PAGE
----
A Comment from "Where Is Smalltalk Weak?"

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A Comment from "Where Is Smalltalk Weak?"

Someone posted this at our Google+ page:

Firstly, Smalltalk MT had its last release in 2009.  Redline Smalltalk had its last commit (merged) in October 2013.  For practical purposes, they are dead!

Secondly, I shall table two big weaknesses from my personal experience.

1. Lack of a universally-implemented standard

Each Smalltalk implementation is its own silo.  The risk of a vendor providing poor support or (worse) going bust can be devastating.

Over a decade ago, I was on the verge of choosing Smalltalk MT for implementing a new product.  I did not because the initial prototype revealed several integration issues with third-party Windows 32 libraries.

Some Smalltalker from Europe then suggested Dolphin.  Over the following weeks, my team discovered how painful it was to even try `porting' the prototype over to Dolphin Smalltalk.

That killed all prospects of Smalltalk even reaching the upper management for an approval.  My own team no longer wanted to have anything to do with it.  The risk of getting stuck in a silo was very high!

2. Performance

I developed several applications for desktops.  In simple CRUD applications, sure, there is no performance problem.

But, even in mildly complex reports and visualisations, we encountered terrible lags when displaying interactive graphs, etc.  In addition, these lags would manifest more terribly because user input events were never captured reliably by the controllers.

The users were left guessing if their actions were understood by the system, and therefore they had to wait for a few seconds, or if they had to re-try the actions because the system lost the input events.

As the article acknowledges, we - of course - don't even talk about number crunching.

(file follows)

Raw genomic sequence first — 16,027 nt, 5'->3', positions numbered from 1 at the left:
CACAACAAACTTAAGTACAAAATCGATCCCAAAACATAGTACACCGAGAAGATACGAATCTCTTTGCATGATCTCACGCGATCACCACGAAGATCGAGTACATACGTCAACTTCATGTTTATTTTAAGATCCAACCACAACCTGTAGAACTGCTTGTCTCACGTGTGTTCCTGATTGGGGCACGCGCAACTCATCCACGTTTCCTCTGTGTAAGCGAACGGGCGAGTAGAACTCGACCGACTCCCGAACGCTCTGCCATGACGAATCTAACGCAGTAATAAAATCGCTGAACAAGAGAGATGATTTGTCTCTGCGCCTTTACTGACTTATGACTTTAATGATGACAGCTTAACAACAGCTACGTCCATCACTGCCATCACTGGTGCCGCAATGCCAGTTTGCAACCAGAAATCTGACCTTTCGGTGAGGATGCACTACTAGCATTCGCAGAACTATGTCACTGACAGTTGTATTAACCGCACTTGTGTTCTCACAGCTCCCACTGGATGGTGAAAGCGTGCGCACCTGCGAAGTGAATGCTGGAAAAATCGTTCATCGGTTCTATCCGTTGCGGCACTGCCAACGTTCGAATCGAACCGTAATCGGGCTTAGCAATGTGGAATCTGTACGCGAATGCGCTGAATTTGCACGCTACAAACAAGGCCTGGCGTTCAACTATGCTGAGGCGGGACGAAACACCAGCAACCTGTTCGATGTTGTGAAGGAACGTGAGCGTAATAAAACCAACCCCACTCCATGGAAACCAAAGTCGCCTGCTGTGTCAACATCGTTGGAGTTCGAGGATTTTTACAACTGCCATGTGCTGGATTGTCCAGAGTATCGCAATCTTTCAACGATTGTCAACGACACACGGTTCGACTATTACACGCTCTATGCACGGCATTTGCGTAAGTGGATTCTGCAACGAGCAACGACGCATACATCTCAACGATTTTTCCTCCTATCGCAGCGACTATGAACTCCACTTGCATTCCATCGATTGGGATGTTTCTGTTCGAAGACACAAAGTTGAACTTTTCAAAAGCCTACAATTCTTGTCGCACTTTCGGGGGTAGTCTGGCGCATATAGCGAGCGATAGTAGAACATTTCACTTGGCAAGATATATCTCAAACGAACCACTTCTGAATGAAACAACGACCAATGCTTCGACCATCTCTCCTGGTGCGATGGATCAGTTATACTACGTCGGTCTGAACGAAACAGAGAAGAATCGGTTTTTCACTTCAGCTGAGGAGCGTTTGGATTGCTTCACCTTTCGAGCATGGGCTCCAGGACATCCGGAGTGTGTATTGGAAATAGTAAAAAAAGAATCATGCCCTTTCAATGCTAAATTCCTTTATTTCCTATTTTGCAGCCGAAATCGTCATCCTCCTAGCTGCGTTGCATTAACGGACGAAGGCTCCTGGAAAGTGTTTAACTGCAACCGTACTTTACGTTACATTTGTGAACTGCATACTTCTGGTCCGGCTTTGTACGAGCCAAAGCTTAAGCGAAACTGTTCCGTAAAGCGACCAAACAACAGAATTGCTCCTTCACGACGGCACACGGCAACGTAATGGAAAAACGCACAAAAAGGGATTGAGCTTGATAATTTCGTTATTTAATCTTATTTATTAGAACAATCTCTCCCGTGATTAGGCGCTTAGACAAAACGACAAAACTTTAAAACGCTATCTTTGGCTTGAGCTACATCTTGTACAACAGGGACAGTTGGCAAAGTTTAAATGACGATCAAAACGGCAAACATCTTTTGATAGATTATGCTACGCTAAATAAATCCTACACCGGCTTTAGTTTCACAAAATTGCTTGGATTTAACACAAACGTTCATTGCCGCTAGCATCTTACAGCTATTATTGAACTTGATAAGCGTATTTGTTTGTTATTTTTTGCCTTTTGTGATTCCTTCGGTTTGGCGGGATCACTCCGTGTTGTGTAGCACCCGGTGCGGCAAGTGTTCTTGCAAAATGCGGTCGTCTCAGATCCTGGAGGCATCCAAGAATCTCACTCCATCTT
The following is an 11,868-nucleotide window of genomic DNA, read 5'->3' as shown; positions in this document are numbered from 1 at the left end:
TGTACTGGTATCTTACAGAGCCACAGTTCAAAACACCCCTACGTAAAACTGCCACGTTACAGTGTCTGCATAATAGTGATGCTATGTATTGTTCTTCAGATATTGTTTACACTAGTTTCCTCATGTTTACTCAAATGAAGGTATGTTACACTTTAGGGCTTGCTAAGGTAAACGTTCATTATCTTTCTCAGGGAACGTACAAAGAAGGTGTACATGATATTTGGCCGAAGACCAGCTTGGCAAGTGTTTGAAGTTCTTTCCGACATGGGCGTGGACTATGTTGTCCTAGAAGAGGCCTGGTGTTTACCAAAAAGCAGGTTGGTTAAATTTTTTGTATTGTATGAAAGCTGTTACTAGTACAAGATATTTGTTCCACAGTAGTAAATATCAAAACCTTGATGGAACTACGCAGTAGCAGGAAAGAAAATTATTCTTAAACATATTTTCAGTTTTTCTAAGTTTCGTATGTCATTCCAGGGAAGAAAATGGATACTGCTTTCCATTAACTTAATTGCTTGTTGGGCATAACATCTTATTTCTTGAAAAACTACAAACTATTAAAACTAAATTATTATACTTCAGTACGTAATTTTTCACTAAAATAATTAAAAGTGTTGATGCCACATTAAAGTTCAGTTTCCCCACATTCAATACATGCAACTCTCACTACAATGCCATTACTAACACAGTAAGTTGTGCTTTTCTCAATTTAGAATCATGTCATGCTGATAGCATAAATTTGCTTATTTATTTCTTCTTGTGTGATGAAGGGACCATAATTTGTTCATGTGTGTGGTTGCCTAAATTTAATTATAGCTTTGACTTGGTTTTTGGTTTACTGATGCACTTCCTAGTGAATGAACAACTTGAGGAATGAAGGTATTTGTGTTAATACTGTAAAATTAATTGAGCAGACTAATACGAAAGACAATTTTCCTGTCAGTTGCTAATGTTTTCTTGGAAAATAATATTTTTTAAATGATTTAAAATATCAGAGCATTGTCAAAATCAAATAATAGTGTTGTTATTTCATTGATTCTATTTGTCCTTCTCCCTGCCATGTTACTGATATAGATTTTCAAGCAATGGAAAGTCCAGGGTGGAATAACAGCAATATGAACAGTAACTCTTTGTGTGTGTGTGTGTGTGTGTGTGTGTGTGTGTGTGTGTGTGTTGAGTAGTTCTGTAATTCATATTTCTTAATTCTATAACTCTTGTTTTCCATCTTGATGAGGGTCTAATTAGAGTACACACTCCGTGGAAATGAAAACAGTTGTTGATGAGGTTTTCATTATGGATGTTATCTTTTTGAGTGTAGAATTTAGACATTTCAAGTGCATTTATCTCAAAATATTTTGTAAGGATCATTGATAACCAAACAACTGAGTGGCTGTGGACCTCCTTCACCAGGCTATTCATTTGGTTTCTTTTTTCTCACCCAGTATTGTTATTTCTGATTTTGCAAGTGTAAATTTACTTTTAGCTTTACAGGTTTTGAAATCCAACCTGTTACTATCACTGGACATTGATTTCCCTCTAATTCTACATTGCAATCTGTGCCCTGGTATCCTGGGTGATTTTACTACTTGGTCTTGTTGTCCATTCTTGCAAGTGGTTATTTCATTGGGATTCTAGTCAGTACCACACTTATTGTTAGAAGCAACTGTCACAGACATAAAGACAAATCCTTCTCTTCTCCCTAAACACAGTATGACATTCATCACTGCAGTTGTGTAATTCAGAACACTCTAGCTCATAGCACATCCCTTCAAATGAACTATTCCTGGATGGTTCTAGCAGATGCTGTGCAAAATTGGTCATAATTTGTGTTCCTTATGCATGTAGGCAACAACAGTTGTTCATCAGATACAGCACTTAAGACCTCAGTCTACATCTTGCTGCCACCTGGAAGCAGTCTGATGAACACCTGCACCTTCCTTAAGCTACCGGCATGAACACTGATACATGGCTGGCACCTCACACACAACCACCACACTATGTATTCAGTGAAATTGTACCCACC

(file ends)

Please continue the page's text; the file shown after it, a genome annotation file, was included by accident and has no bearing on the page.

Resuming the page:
The above two were my biggest problems back when I used Smalltalk.

So I had to respond:

I've been in constant contact with Redline author, James Ladd. He is working furiously to get Version 1.0 out the door by the end of summer, so the project is definitely NOT dead!

Smalltalk MT's latest 64-bit release (Version 6.3) is dated February 2, 2015, so this project is also NOT dead.

No doubt, there is a theoretical risk to having siloed implementations, but you've overstated the risk. The "main" Smalltalk vendors (Cincom, Instantiations, GemTalk) are doing well and Cincom itself has been around for decades.

Other dynamic languages such as Python, Ruby, and Clojure are doing well as open source. Smalltalk has Pharo, which is the centrepiece of our campaign. So choosing open source could mitigate or eliminate the risk.

It's true that in the past, hardware has constrained Smalltalk's performance, but this was also true of other dynamic languages. Today's hardware is so good that no one complains of performance, except for special situations. In general, Smalltalk's performance is on par with Python, Ruby, Perl, PHP, and Lua, all of which have their ardent followers. (See http://benchmarksgame.alioth.debian.org/.)

So, yes, choose the right tool for the job. Smalltalk is not good at everything, but it's more than good enough for most conventional applications.

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